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The Ethics of Therapist Self Disclosure with Kenneth Hardy

Ethics II: NP0046 – Session 6

As a therapist do you wonder how much you should share with your clients in or out of therapy? Do you know where to draw the line between personal and professional questions? Join Ken Hardy as he explores the complexities of self-disclosure in therapy.

After the session, please let us know what you think. If you ever have any technical questions or issues, please feel free to email

Posted in CE Comments, NP0046: Ethics II | Tagged , , , . Bookmark the permalink.

4 Responses to The Ethics of Therapist Self Disclosure with Kenneth Hardy

  1. Dr. J says:

    Thank you, Dr. Hardy. This was very helpful.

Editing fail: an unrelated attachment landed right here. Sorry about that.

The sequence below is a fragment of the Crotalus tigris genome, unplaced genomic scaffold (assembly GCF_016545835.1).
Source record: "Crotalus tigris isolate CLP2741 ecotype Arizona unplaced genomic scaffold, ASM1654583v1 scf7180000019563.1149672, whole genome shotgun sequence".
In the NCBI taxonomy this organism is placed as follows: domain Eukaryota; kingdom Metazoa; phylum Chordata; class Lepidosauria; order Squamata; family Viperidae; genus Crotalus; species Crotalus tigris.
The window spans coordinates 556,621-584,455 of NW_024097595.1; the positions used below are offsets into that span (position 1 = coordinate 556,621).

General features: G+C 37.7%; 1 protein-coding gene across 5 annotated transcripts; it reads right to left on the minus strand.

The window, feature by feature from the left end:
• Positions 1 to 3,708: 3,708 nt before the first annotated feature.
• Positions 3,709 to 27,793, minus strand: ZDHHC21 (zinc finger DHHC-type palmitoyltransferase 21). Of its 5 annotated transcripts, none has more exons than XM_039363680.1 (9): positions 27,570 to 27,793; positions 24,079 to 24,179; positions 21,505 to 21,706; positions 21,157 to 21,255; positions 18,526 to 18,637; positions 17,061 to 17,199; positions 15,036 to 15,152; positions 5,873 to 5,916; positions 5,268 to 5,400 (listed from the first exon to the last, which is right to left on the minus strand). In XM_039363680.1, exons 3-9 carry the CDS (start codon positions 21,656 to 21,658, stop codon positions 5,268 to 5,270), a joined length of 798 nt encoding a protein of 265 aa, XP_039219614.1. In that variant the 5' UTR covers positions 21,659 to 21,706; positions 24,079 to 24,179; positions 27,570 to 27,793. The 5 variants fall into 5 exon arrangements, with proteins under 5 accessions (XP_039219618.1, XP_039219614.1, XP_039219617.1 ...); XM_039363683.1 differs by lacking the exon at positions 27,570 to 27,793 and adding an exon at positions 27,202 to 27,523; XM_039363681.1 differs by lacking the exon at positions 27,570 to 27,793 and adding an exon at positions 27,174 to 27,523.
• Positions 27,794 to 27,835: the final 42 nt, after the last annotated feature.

2. mspmft says:

    I loved this conversation. Thank you for demonstrating fearless but appropriate honesty in the therapeutic relationship.

  3. thomasjackson says:

    Dear Ken,
    Thank you for your insights and honesty. I think you inadvertently named all the things that are so frustrating in the portrayal of the therapist in ‘In Treatment”. He comes across as anemic because his ‘neutrality’ bespeaks therapeutic distance purely in the service of the therapist. The earlier critical discussion of the role misses the point that Gabriel Byrne’s excellent acting captures the fact that Paul himself is really acting the role: where is the richness of his own self? I love Elizabeth Lesser’s chapter in her wonderful book ‘Broken Open” entitled ‘we are all bozos on the bus’ (thank you JG). As Jung pointed out long ago, any meeting of two people chemically changes them BOTH. Not to acknowledge such and embrace each other’s common humanity is at best disingenuous, at worst moral malpractice. Keep calling it please!

  4. etoile45 says:

    Thank you Ken for being REAL! The only way to have a therapeutic relationship is with appropriate transparency. Well Done!

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